“Having a classroom that is bright, cheerful, organized and inviting allows my students to feel pride in their classroom as well as feel welcome. My students look forward to standing on the stage to share or sitting on special chairs to dive into their learning. This space is a safe place for my students and we take pride in what it has become.”

Jasmine, Pre-K, Las Vegas, Nevada
“My classroom environment helps my students because providing calming colors and a home-like space makes them feel more comfortable in the classroom and ready to learn as first-time students!”


Oneika Osborne, 10th Grade Reading, Miami Southridge Senior High School, Miami, Florida
“My classroom environment invites all of my students to constantly be in a state of celebration and self-empowerment at all points of the learning process. With inspirational quotes, culturally relevant images, and an explosion of color, my classroom sets the tone for the day every single day as soon as we walk in. It is one of optimism, power, and of course glitter.”

Kristen Poindexter, Kindergarten, Spring Mill Elementary School, Indianapolis, Indiana
“I try very hard to make my classroom a place where memorable experiences happen. I use songs, finger plays, movement, and interactive activities to help cement concepts in their minds. It makes my teacher heart so happy when past students walk by my classroom and start their sentence with, “Remember when we…?”. We recently transformed our classroom into a Mad Science Lab where we investigated more about our 5 Senses.”


Brittany, 9th Grade Biology, Dallas, Texas
“I love my classroom environment because I teach Biology, it’s easy to relate every topic back to Forensics and real-life investigations! Mystery always gets the students going!”


Ms. Heaton, First Grade, Westampton, New Jersey
“As an educator, it is my goal to create a classroom environment that is positive and welcoming for students. I wanted to create a learning environment where students feel comfortable and in return stimulates student learning. A classroom is a second home for students so I wanted to ensure that the space was bright, friendly, and organized for the students to be able to use each and every day.”

D’Essence Grant, 8th Grade ELA, KIPP Houston, Houston, Texas
“Intentionally decorating my classroom was my first act of showing my students I care about them. I pride myself on building relationships with my students and them knowing I care about them inside and outside of the classroom. Taking the time to make the classroom meaningful and creative as well building a safe place for our community helps establish an effective classroom setting.”


Jayme Wiertzema, Elementary Art, Worthington, Minnesota
“I’m looking forward to having a CLASSROOM this year. The past two years I have taught from a cart and this year my amazing school district allowed me to have a classroom in our school that is busting at the seams! I’m so excited to use my classroom environment to inspire creativity in my students, get to know them and learn from their amazing imaginations in art class!”


Melissa Vecchio, 4th Grade, Queens, New York
“Since so much of a student’s time is spent inside their classroom, the environment should be neat, organized, easy to move around in but most of all positive. I love to use a theme to reinforce great behavior. I always give the students a choice in helping to design bulletin boards and desk arrangements. When they are involved they take pride in the classroom, and enjoy being there.”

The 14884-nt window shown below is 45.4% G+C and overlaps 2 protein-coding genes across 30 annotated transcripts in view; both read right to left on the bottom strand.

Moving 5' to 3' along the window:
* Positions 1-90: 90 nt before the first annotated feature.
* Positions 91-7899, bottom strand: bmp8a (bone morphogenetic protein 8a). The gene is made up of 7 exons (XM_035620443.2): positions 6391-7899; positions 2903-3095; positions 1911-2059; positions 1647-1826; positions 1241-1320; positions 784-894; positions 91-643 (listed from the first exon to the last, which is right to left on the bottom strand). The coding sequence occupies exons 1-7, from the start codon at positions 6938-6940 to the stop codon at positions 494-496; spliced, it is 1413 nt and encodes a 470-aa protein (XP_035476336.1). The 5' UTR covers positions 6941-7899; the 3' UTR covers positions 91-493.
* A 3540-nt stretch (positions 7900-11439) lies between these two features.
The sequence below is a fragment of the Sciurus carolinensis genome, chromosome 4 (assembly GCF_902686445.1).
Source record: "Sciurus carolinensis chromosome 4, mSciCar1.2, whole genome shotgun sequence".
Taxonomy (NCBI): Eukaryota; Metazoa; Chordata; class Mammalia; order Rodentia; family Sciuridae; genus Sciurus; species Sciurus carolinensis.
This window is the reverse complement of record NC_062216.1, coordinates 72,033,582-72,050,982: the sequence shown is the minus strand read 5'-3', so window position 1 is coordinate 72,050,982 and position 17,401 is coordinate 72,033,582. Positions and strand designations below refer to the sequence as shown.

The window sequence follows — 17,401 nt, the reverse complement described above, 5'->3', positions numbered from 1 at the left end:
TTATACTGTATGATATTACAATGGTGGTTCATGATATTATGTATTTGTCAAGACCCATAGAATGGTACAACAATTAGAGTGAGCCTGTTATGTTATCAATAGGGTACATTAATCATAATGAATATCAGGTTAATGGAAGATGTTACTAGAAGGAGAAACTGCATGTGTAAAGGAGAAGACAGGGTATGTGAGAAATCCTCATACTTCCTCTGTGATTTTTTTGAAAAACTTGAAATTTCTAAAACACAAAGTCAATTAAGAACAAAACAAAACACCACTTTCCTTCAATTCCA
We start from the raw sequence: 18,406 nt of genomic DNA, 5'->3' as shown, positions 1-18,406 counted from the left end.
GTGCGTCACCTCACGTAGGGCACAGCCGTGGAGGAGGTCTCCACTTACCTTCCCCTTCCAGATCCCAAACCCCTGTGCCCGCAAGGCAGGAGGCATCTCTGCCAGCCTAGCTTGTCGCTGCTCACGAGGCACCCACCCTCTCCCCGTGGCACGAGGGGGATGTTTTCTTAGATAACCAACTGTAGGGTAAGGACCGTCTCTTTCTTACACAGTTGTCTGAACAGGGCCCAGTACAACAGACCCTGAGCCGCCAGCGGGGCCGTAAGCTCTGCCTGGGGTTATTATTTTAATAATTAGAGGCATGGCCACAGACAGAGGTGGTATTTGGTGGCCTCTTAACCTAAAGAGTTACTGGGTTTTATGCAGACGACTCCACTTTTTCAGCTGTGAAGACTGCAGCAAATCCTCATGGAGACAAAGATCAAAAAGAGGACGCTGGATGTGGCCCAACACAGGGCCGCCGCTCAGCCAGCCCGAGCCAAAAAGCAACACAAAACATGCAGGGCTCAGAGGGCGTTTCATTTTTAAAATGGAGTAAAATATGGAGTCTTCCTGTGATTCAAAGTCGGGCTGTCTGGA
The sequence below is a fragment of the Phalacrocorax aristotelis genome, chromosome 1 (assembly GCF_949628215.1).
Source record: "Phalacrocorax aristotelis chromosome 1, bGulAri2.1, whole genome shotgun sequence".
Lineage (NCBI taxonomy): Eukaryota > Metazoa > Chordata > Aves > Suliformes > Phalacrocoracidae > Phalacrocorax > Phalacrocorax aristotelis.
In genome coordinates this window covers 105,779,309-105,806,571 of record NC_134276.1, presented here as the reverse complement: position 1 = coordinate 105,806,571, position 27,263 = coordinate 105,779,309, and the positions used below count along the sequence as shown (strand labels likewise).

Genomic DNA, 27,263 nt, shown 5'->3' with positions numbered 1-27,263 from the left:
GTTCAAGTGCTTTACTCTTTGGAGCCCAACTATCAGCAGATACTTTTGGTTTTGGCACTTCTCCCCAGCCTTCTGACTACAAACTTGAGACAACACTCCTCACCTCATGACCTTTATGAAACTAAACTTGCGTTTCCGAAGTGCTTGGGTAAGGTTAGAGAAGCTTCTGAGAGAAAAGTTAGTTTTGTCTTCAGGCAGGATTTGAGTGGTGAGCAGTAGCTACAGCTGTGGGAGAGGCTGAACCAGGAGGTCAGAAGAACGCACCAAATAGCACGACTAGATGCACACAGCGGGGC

moving forward

After Confederate flag dispute at Colorado football game, schools pledge to bring students together

PHOTO: Marc Piscotty
Manual High students.

Acknowledging “we may never have a conclusive picture of what happened,” two Colorado school districts sought to move past a controversy over whether a Confederate flag was displayed at a football game and open a conversation between the two school communities.

The principal of Manual High, Nick Dawkins, wrote in a community letter over the weekend that the visiting Weld Central High School team “displayed a Confederate flag during the first quarter of the (Friday night) game, offending many members of the Manual community.”

Officials from Denver Public Schools and Weld County School District Re-3J released a joint letter Tuesday saying that based “on what we have learned to date, however, the Weld Central team did not display the Confederate flag.” At the same time, it said, multiple Manual eyewitnesses “reported seeing spectators who attempted to bring a Confederate flag into the game and clothing with flag images.”

Going forward, students from the two schools — one rural and one urban — will participate in a student leadership exchange that has student leaders visit each other’s schools and communities to “share ideas and perspectives,” the letter says.

“At a time in our country when so many are divided, we want our students instead to come together, share ideas and learn together,” says the letter, which is signed by the principals of both schools and the superintendents of both school districts.

The alleged incident took place at a time when issues of race, social injustice, politics and sports are colliding in the United States, making for tough conversations, including in classrooms.

Weld Central’s mascot is a Rebel. Manual, whose mascot is the Thunderbolts, is located in one of Denver’s historically African-American neighborhoods.

Dawkins in his initial community letter also said “the tension created by the flag led to conflict on and off the playing field,” and that three Manual players were injured, including one who went to the hospital with a leg injury. He also said some Manual players reported that Weld Central players “taunted them with racial slurs.”

Weld Central officials vehemently denied that their team displayed the flag. In addition, they said in their own community letter they had “no evidence at this point that any of our student athletes displayed racially motivated inappropriate behavior.”

They said district officials “do not condone any form of racism,” including the Confederate flag.

Weld Central fans told the Greeley Tribune that they didn’t see any Confederate flag.

Read the full text below.